But this is not a new finding. The reality is that we've had at least three studies in the ACTG [AIDS Clinical Trials Group] that have shown that blacks didn't respond as well as whites -- and these were all naive studies.3,4 The HEAT study I just presented, again, showed the same thing.2
What's unique about those studies is they did have 30% or 35%, 40% people of color, so you had enough people to be able to do the comparison. When you do that, then you're able to see what differences exist.
I think now we don't need more studies that show that the differences exist. We need studies that actually seek to get rid of the difference. How do we get rid of the difference? We know that it's there. How do we intervene?
Are there no genetic issues that are responsible for the lower response rates? Is it all life issues?
In this particular study, there's nothing that suggests that it's a drug-driven issue. The same thing was true in the HEAT study. The HEAT study looked at two different regimens. The response rate was lower for blacks with both of those regimens.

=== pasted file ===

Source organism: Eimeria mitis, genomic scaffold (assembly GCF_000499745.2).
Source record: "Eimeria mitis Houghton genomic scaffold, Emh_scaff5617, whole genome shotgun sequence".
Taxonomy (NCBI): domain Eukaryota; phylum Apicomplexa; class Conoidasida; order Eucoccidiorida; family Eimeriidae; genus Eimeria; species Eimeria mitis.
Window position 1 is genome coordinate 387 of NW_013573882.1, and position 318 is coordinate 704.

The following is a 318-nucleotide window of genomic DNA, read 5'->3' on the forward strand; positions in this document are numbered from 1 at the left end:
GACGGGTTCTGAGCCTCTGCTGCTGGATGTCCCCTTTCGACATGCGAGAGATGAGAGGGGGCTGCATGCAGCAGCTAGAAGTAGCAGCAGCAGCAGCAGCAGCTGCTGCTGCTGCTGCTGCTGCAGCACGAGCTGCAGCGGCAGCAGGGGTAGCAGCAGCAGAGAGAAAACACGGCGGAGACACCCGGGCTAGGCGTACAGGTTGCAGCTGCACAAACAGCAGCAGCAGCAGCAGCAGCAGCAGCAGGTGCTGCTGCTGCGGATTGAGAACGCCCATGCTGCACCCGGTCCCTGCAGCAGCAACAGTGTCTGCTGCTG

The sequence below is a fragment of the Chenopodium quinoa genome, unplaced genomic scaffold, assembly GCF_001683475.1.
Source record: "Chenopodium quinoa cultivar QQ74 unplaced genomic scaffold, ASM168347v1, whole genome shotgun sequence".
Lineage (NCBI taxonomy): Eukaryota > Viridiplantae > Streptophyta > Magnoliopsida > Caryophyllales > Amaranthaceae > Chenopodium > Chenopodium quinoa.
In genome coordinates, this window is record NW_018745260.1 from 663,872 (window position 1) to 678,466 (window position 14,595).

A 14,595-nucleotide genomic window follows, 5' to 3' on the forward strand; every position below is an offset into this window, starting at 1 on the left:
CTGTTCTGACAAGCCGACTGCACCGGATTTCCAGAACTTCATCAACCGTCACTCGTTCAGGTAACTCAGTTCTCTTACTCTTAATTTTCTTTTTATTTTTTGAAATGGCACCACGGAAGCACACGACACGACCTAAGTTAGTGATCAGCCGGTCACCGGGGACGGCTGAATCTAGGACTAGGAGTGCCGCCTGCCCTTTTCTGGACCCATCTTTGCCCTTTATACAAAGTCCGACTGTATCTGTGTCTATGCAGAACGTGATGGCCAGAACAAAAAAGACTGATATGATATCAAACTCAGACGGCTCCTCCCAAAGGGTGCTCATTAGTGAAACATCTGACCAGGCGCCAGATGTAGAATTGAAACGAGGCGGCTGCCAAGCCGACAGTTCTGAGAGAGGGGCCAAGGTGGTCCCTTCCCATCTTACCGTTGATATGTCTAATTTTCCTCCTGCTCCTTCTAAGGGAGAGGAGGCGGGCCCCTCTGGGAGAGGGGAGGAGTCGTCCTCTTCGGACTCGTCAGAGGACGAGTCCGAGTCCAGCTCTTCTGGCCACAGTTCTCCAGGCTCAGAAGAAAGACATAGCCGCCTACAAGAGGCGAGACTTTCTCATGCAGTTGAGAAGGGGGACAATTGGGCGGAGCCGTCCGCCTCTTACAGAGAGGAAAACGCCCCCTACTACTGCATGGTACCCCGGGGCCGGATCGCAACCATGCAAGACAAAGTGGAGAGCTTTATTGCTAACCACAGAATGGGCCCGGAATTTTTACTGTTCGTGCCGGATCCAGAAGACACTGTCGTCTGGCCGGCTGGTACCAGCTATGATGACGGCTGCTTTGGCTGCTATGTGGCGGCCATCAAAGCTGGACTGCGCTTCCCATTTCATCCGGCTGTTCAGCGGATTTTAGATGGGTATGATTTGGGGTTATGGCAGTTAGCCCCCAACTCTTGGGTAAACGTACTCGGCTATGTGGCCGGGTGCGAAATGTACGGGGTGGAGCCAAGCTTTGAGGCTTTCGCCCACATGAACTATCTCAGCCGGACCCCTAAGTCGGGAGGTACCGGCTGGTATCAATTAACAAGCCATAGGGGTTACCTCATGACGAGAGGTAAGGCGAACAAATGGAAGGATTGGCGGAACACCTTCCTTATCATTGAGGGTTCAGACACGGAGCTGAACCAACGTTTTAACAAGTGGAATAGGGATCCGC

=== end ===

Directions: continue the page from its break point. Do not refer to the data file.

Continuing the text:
In this study, the only drug that they got that was across the board in all the patients was darunavir. The other studies of darunavir haven't shown a racial difference in response rate. I don't think that it's necessarily a drug-driven thing or toxicity-driven thing. When we look at the toxicities by race, we don't see any differences.
I think that this is primarily due to drop out, which clearly was shown to be higher for black patients, and lower adherence, which we did show. There was about a 10% difference in the proportion of individuals who had greater than 95% adherence when you compared blacks to Caucasians. If you take those two things -- adherence and drop out -- those are primarily the things that I think are leading to the difference. We have to address why people drop out and why there is lower adherence. We need to have strategies to try to fix those things.
Wasn't this trial unique in that there was greater support for adherence?
It was unique in the sense that it really went out of its way to try to attract women and had supports in place for women. There was a lot of advertisement, a lot of support. People literally got birthday cards sent to them on their birthday. They made a point of having women-centered advertising.